Watch What You Tweet

Oakland Strives for Privacy
April 6, 2015
Elsa Lakew
Elsa Lakew – April 2015
April 8, 2015

Members of Congress and the Department of Justice don’t see eye to eye on the use of social media by suspected terrorists. At a January hearing of the House Foreign Affairs Committee’s subcommittee on terrorism, Representative Ted Poe (R-Tex.) was angry over the number of ISIS-supporter accounts on Twitter and insisted that the company be charged with material support for terrorism if it didn’t delete them.

But the Department of Justice and the FBI (and even the Mall of America) have generally preferred to engage with people on social media, rather than censor them. In recent weeks and months, the news has been full of stories of tweeting Americans being hauled in by the FBI. Usually, the FBI relies on paid informants or undercover agents to cajole, finance, or otherwise move a terror plot along.

On Friday, prospective Attorney General Loretta Lynch was at a press conference announcing the arrest of two Queens women on terror charges. It seems that social-media activity by one of the women tipped off the FBI. In 2013, the bureau dispatched an undercover agent, but even with over a year of nurturing, there didn’t seem to be much of a plot at all. The complaint relies on the women’s social-media activity and Internet use to create probable cause for their arrest. The Feds also announced another arrest based in large part on social-media activity, in Philadelphia. Keonna Thomas was charged with attempting to provide material support to a known terrorist group.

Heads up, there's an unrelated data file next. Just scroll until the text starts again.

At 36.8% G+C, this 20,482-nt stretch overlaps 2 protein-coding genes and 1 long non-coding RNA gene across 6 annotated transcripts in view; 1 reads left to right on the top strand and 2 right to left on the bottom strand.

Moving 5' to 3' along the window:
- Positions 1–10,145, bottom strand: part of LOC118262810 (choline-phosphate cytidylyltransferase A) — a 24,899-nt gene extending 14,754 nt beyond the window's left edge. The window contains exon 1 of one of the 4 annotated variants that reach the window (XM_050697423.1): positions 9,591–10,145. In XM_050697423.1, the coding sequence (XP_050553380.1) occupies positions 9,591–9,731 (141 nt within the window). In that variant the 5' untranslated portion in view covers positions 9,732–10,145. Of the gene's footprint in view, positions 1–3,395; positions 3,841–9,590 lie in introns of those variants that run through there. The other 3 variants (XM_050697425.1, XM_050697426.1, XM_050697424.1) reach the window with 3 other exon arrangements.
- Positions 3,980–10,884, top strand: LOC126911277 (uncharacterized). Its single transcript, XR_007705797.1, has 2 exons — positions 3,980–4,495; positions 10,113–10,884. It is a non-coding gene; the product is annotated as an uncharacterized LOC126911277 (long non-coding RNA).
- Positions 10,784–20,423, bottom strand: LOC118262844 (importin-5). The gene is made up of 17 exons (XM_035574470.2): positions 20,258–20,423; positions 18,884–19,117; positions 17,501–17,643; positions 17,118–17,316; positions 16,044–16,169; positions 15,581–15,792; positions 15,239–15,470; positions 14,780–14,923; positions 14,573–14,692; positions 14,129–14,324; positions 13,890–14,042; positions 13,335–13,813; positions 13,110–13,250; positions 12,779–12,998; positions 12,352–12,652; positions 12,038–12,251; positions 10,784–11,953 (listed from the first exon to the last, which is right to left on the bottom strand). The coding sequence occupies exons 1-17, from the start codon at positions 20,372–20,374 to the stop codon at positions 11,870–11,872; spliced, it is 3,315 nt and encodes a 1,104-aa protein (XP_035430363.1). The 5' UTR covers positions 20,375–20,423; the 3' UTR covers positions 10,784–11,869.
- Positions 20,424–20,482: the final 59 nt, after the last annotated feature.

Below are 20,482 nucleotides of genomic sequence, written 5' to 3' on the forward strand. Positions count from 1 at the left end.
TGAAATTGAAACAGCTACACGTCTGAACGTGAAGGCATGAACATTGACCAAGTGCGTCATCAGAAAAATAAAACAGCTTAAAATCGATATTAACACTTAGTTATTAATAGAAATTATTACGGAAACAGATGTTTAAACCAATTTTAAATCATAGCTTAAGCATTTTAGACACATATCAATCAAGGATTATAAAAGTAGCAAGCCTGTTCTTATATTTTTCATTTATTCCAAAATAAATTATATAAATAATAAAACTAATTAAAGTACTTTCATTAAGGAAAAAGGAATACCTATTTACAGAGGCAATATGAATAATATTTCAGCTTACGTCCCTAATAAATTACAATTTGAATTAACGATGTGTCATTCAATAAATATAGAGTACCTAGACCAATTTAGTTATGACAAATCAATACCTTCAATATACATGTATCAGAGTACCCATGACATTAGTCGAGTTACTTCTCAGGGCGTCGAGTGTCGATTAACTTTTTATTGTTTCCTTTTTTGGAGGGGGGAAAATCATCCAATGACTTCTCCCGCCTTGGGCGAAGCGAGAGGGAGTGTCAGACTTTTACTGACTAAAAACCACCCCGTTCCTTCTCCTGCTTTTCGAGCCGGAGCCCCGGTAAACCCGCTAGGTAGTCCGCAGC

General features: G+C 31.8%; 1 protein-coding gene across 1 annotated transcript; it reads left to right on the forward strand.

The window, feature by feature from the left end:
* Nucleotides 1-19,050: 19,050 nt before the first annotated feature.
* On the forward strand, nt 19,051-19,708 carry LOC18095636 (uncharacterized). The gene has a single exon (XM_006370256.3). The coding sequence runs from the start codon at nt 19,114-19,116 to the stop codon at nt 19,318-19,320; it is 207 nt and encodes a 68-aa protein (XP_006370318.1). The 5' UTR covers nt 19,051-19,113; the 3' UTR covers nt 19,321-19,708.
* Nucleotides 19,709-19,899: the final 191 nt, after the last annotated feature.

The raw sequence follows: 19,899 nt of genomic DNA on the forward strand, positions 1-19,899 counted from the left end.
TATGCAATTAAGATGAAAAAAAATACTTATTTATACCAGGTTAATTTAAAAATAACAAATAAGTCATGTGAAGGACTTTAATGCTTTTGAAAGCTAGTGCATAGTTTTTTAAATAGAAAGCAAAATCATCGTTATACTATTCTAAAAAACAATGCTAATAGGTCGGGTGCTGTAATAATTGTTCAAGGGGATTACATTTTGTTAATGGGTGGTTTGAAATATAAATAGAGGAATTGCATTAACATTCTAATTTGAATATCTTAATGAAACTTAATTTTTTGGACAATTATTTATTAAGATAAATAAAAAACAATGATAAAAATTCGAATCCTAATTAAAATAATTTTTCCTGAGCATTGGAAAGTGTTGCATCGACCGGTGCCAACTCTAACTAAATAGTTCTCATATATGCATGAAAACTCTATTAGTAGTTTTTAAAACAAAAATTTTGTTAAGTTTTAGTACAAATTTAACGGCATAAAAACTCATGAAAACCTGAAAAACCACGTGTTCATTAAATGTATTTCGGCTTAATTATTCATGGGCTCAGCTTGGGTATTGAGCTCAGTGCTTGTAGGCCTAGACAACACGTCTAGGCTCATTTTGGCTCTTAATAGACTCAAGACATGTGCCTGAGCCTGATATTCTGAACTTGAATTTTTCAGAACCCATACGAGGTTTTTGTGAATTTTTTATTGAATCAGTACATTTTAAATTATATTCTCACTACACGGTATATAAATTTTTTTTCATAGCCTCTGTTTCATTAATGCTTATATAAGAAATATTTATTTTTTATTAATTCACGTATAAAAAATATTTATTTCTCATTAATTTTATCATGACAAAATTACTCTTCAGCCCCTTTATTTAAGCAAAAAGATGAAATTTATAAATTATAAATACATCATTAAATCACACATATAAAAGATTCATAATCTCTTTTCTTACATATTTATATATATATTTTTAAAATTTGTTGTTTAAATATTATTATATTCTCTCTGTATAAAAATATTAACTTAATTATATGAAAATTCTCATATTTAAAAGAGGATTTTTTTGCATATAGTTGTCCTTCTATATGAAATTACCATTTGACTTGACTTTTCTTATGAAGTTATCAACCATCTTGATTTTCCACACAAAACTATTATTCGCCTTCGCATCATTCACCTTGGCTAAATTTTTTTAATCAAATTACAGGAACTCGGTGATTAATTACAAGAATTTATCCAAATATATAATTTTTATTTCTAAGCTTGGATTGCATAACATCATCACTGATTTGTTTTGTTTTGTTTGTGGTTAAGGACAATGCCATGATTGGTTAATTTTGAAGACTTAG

At least from what we can tell from the complaint, no informant or undercover agent was involved. She came to the attention of the FBI in 2013 when she retweeted a “a photograph of a young male child wearing firearm magazine pouches and camouflage attire, with the following caption: “Ask yourselves, while this young man is holding magazines for the Islamic state, what are you doing for it? #1S1S.” The criminal complaint itemizes 30 actions Thomas undertook that indicate her attempt to provide support to ISIS, of which 24 were retweets or tweets. The six other indications involve her buying a plane ticket to Spain and getting a visa to travel to Turkey. That’s a lot of reliance on tweets to arrest someone.